Yew trees have an iconic status within our traditions and culture:

their longevity, their use for long bow construction, their toxicity, and their association with religious places.  So the news that the developer of the housing site by Bristol College on Ashley Down Road was planning to approach the Council to fell the yew tree by Allen House, was met with dismay by local residents, despite that it already had a Tree Preservation Order (TPO).

Eleven residents, including members of the Bishopston Society, wrote to the Council to register their concern: these were referred to in the council officer’s report. In addition, the Bishopston, Cotham and Redland Neighbourhood Partnership and the two Bishopston councillors put in Public Statements in support of maintaining the TPO. A Public Statement can be submitted by anyone. It is a written statement, submitted one working day in advance, commenting on any matter on the agenda of a Council committee meeting, and this includes Neighbourhood Partnership meetings too. The person can also attend the meeting to speak to the statement: this is an effective way of making the members of the committee (ie councillors) sit up and take notice.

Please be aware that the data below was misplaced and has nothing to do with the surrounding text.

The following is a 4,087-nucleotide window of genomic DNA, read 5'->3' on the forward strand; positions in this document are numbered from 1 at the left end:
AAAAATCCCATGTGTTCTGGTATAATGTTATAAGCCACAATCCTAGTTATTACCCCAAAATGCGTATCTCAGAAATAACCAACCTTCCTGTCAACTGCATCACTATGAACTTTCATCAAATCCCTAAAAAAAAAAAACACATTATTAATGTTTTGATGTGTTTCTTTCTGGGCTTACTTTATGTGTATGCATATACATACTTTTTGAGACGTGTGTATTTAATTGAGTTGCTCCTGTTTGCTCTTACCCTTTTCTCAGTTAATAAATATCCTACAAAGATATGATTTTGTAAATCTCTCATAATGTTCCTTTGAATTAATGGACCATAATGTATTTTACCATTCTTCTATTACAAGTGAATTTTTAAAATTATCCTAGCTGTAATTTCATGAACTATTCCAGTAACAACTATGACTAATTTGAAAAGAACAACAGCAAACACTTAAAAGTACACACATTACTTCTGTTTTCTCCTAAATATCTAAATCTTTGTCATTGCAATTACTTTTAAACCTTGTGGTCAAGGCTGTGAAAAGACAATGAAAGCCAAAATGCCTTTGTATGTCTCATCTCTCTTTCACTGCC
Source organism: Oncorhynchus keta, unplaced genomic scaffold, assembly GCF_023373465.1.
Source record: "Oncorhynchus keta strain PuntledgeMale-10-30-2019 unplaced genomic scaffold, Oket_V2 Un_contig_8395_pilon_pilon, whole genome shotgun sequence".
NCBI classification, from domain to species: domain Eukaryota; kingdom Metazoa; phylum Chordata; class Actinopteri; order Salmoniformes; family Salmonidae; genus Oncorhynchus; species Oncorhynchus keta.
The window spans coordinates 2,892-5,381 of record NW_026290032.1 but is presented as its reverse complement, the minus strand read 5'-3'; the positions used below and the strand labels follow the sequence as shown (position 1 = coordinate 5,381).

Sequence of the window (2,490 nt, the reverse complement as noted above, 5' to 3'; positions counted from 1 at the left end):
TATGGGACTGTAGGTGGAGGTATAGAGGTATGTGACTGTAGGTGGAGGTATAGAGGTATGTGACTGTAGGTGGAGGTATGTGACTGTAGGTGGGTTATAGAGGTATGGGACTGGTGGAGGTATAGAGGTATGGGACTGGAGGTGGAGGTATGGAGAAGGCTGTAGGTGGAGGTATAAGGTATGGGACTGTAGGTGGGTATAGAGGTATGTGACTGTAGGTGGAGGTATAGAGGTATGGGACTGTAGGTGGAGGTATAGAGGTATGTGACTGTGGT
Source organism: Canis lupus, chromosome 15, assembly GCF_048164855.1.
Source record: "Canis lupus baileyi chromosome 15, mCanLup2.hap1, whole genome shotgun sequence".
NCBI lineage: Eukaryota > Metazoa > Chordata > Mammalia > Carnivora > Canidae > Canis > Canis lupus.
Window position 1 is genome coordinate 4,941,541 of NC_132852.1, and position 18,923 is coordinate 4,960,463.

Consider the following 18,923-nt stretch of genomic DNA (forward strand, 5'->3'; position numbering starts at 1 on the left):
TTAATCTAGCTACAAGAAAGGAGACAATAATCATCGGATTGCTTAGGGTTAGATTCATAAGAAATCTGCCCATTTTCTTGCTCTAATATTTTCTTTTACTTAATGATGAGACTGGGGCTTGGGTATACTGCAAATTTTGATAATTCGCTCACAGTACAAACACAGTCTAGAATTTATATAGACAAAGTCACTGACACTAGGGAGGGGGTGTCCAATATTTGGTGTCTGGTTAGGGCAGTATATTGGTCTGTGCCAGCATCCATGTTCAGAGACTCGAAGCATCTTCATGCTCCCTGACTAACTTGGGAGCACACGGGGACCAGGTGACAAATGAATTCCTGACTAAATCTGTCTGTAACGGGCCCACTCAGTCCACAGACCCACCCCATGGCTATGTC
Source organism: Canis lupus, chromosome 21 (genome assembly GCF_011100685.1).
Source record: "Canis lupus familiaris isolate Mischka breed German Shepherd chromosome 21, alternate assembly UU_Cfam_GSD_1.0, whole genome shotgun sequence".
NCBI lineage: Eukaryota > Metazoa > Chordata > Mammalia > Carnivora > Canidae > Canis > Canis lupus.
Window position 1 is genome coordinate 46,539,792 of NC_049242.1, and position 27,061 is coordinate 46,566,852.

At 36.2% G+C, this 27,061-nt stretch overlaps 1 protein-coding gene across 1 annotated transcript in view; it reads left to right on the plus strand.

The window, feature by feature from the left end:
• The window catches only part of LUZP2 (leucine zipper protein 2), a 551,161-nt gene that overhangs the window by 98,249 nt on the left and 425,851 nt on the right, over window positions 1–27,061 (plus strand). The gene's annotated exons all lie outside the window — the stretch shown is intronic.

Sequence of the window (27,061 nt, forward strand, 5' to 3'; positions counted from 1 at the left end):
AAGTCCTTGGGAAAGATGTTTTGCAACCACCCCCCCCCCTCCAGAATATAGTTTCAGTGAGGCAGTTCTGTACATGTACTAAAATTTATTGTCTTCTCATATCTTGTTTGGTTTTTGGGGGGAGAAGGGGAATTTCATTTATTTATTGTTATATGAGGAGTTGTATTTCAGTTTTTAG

Despite all of this, the TPO was removed, and the yew will be felled. Why? Because the developer said it could not adequately protect the tree without removing large chunks which would threaten its long term viability. However it was offering a deal: to plant seven new semi- mature trees on the site, including a yew tree. It was an offer the councillors clearly felt they could not refuse, but does it make up for the loss of an old tree which would normally survive all of us living today?

Would more letters or more Public Statements have helped to preserve this tree?  Probably not. Does that mean that putting forward your views on decisions facing the Council a waste of time? Definitely not! In an open democratic society, a range of opinions presents challenges (even if we fundamentally disagree with them) which ensure a debate and review of the way we see the world.

However, when it comes to influencing a decision facing City councillors about an issue you feel passionate about, then it pays to choose the battles which are more likely to be won.  Keep the letters flowing, but a Public Statement is an additional powerful tool for not letting Councillors off the hook, especially if you can attend the meeting in person. But as for this particular yew tree, this may have been a battle which was unlikely to have been won.

Jenny Hoadley
This is a personal view, and not necessarily shared by the Bishopston Society committee